Blood transfusions in liver recipients: A conundrum or a clear benefit in the cyclosporine/tacrolimus era?

Baburao Koneru, David Harrison, Mohammed Rizwan, Bart K. Holland, Tobi Ippolito, Michael J. Holman, Carroll B. Leevy

Research output: Contribution to journalArticlepeer-review

11 Scopus citations

Abstract

Blood transfusions are common in patients with end-stage liver disease (ESLD), and their effects on sensitization, rejection, and liver graft survival are not well known. These effects were examined in 121 recipients of primary liver grafts, surviving ≤30 days. Ninety-six (79%) patients received transfusions before transplantation. Transfusion recipients had significantly fewer severe or recurrent rejection episodes (18%), compared with patients who did not receive transfusions (42%, P=0.006), if the first transfusion was ≤90 days before the transplant. Patients with alcoholic ESLD (n=49) had significantly fewer severe rejection episodes when compared with the nonalcoholic (n=72) patients (12% vs. 35%, P=0.004). The transfusion benefit was, however, more apparent and significant in the nonalcoholic (26% vs. 56% in non-transfused, P=0.02) than among the alcoholic recipients (6% vs. 25%, P=0.1). This finding is, most likely, due to a combination of a higher rate of severe rejection and the statistical power of the larger number of recipients in the nonalcoholic group. This finding is further corroborated by a multivariate analysis in which blood transfusions retained their benefit (P<0.05) independent of recipient's age and diagnosis. Graft and patient survival were not significantly different in the transfused versus nontransfused groups. Transfusion recipients had a higher panel antibody (11.4±23.4 vs. 2.7±8.1, P<0.02) but no increased risk of a positive crossmatch. In liver recipients, blood transfusions diminish the risk of rejection independent of recipient's age and the cause of ESLD.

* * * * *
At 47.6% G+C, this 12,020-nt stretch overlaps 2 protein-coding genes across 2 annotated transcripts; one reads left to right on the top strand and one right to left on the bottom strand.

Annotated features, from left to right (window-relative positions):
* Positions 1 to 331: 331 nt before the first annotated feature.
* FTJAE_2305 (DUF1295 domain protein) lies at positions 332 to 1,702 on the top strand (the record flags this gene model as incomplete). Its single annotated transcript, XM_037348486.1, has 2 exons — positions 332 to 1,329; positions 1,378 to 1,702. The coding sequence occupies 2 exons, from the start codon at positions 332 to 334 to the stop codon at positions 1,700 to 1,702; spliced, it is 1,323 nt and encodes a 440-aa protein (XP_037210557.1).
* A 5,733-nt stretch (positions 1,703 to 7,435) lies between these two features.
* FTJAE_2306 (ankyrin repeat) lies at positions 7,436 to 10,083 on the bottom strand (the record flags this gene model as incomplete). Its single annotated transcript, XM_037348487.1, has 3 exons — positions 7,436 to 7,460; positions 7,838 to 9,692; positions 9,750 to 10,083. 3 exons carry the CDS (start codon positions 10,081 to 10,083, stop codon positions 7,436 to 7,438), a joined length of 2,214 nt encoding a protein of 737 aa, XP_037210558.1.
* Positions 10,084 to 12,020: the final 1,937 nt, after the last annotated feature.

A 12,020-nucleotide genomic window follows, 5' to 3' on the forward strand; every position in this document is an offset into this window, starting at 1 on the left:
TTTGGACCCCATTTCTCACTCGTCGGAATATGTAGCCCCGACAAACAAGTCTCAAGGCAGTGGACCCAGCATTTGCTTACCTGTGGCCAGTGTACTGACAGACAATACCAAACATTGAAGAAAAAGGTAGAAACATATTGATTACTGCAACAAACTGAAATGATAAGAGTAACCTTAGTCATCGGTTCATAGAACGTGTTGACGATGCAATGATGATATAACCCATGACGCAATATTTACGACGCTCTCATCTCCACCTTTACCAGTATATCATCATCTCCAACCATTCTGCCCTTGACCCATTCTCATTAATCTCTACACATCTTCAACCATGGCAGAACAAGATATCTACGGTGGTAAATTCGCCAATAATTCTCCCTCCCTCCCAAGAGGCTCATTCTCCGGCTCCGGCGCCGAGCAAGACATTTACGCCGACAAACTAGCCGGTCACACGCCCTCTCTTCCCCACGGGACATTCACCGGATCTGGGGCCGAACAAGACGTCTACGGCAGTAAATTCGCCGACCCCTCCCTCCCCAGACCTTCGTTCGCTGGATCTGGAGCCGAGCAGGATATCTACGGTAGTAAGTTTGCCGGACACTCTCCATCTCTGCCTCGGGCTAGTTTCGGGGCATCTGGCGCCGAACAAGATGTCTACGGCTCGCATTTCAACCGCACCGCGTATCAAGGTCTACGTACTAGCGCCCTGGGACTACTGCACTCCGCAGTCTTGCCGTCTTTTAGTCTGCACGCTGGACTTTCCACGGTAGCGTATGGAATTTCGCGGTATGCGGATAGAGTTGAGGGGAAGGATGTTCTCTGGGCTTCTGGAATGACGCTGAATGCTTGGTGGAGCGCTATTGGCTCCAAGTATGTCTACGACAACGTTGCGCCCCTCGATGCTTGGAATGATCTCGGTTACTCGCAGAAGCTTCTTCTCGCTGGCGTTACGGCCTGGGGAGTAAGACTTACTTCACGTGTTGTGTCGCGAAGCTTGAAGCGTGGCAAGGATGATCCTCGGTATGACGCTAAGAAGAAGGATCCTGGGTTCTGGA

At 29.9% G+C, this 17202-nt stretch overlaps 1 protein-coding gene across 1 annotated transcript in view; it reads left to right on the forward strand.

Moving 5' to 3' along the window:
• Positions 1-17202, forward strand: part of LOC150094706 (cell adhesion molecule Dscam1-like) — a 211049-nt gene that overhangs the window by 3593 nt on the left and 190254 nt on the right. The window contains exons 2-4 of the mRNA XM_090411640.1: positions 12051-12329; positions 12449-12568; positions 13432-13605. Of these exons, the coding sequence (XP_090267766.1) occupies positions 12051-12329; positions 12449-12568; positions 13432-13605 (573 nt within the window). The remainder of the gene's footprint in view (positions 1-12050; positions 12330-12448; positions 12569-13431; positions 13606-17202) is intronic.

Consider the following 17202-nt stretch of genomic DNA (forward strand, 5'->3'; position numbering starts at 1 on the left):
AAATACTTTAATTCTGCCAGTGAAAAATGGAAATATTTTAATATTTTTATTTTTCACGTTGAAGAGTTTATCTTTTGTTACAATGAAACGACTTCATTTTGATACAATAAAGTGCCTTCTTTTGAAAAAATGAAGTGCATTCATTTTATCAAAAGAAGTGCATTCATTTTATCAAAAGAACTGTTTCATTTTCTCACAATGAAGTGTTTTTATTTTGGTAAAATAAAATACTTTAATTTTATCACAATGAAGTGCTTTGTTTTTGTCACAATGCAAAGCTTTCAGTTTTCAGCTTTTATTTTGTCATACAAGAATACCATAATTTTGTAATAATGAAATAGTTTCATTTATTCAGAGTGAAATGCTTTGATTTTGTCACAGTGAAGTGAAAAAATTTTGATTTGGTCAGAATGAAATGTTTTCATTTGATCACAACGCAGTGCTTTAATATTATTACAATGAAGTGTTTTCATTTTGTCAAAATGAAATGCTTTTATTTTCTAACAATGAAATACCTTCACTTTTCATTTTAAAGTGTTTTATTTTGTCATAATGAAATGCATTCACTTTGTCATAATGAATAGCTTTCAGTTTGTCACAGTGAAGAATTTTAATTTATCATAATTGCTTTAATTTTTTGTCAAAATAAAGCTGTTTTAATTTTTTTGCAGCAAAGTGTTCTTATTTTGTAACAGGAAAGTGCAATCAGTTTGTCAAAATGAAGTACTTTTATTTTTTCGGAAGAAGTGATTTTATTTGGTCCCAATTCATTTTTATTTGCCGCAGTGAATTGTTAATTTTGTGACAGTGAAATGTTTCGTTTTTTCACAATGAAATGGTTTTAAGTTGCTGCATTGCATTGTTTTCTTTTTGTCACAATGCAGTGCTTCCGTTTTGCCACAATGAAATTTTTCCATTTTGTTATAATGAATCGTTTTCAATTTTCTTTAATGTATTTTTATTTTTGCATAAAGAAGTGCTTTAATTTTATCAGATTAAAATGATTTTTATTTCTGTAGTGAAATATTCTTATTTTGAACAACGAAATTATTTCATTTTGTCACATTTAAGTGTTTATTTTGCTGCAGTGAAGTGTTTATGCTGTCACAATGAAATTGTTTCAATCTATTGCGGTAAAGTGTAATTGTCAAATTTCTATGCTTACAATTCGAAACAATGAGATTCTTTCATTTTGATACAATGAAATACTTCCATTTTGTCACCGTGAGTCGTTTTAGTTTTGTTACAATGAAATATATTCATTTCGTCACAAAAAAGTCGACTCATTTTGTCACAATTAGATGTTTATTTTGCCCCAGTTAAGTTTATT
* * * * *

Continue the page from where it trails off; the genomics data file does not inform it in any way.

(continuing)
Original languageEnglish (US)
Pages (from-to)1587-1590
Number of pages4
JournalTransplantation
Volume63
Issue number11
DOIs
StatePublished - Jun 15 1997

All Science Journal Classification (ASJC) codes

  • Transplantation

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